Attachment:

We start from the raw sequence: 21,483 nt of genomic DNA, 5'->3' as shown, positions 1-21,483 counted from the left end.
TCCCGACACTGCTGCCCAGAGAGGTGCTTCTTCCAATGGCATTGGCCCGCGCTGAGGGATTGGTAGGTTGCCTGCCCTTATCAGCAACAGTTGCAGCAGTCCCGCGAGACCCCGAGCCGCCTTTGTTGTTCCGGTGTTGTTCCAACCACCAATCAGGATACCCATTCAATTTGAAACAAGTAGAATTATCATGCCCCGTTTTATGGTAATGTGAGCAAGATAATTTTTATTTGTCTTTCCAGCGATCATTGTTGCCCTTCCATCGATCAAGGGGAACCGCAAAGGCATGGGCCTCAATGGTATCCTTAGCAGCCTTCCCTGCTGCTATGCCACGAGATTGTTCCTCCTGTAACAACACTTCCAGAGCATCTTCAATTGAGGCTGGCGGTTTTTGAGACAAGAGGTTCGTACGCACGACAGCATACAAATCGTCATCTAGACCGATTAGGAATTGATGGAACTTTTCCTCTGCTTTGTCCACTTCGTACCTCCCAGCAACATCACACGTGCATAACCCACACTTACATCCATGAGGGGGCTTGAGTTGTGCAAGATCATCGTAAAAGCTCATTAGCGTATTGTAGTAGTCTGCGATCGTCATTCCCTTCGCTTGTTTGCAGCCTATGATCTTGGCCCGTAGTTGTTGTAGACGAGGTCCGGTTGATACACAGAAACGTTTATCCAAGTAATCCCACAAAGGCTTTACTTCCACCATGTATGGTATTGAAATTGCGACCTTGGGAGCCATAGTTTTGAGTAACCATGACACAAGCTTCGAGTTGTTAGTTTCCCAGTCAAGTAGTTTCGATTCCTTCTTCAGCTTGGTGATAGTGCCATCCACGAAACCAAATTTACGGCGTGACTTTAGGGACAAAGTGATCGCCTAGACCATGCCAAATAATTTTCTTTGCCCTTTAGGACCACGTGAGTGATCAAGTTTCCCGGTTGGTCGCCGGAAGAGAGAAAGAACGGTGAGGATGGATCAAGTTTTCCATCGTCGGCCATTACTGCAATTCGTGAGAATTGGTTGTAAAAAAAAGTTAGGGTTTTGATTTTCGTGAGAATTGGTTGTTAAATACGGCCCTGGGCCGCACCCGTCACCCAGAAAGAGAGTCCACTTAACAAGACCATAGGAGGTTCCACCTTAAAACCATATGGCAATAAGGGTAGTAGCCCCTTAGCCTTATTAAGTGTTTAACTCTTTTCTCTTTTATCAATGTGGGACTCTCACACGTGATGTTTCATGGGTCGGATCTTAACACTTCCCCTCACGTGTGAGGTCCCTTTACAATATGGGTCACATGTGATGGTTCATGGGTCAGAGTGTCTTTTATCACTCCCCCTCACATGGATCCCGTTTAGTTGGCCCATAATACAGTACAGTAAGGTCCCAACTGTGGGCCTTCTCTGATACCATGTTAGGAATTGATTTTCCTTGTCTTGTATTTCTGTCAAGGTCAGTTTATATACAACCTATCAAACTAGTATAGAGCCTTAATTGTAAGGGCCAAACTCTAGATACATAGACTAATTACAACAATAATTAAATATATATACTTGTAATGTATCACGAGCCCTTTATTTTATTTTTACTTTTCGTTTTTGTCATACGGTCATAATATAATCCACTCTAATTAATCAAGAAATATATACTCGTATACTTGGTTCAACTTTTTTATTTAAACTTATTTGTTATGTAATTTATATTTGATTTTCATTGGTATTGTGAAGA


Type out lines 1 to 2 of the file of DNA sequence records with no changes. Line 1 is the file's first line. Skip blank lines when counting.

We start from the raw sequence: 21,483 nt of genomic DNA, 5'->3' as shown, positions 1-21,483 counted from the left end.
TCCCGACACTGCTGCCCAGAGAGGTGCTTCTTCCAATGGCATTGGCCCGCGCTGAGGGATTGGTAGGTTGCCTGCCCTTATCAGCAACAGTTGCAGCAGTCCCGCGAGACCCCGAGCCGCCTTTGTTGTTCCGGTGTTGTTCCAACCACCAATCAGGATACCCATTCAATTTGAAACAAGTAGAATTATCATGCCCCGTTTTATGGTAATGTGAGCAAGATAATTTTTATTTGTCTTTCCAGCGATCATTGTTGCCCTTCCATCGATCAAGGGGAACCGCAAAGGCATGGGCCTCAATGGTATCCTTAGCAGCCTTCCCTGCTGCTATGCCACGAGATTGTTCCTCCTGTAACAACACTTCCAGAGCATCTTCAATTGAGGCTGGCGGTTTTTGAGACAAGAGGTTCGTACGCACGACAGCATACAAATCGTCATCTAGACCGATTAGGAATTGATGGAACTTTTCCTCTGCTTTGTCCACTTCGTACCTCCCAGCAACATCACACGTGCATAACCCACACTTACATCCATGAGGGGGCTTGAGTTGTGCAAGATCATCGTAAAAGCTCATTAGCGTATTGTAGTAGTCTGCGATCGTCATTCCCTTCGCTTGTTTGCAGCCTATGATCTTGGCCCGTAGTTGTTGTAGACGAGGTCCGGTTGATACACAGAAACGTTTATCCAAGTAATCCCACAAAGGCTTTACTTCCACCATGTATGGTATTGAAATTGCGACCTTGGGAGCCATAGTTTTGAGTAACCATGACACAAGCTTCGAGTTGTTAGTTTCCCAGTCAAGTAGTTTCGATTCCTTCTTCAGCTTGGTGATAGTGCCATCCACGAAACCAAATTTACGGCGTGACTTTAGGGACAAAGTGATCGCCTAGACCATGCCAAATAATTTTCTTTGCCCTTTAGGACCACGTGAGTGATCAAGTTTCCCGGTTGGTCGCCGGAAGAGAGAAAGAACGGTGAGGATGGATCAAGTTTTCCATCGTCGGCCATTACTGCAATTCGTGAGAATTGGTTGTAAAAAAAAGTTAGGGTTTTGATTTTCGTGAGAATTGGTTGTTAAATACGGCCCTGGGCCGCACCCGTCACCCAGAAAGAGAGTCCACTTAACAAGACCATAGGAGGTTCCACCTTAAAACCATATGGCAATAAGGGTAGTAGCCCCTTAGCCTTATTAAGTGTTTAACTCTTTTCTCTTTTATCAATGTGGGACTCTCACACGTGATGTTTCATGGGTCGGATCTTAACACTTCCCCTCACGTGTGAGGTCCCTTTACAATATGGGTCACATGTGATGGTTCATGGGTCAGAGTGTCTTTTATCACTCCCCCTCACATGGATCCCGTTTAGTTGGCCCATAATACAGTACAGTAAGGTCCCAACTGTGGGCCTTCTCTGATACCATGTTAGGAATTGATTTTCCTTGTCTTGTATTTCTGTCAAGGTCAGTTTATATACAACCTATCAAACTAGTATAGAGCCTTAATTGTAAGGGCCAAACTCTAGATACATAGACTAATTACAACAATAATTAAATATATATACTTGTAATGTATCACGAGCCCTTTATTTTATTTTTACTTTTCGTTTTTGTCATACGGTCATAATATAATCCACTCTAATTAATCAAGAAATATATACTCGTATACTTGGTTCAACTTTTTTATTTAAACTTATTTGTTATGTAATTTATATTTGATTTTCATTGGTATTGTGAAGA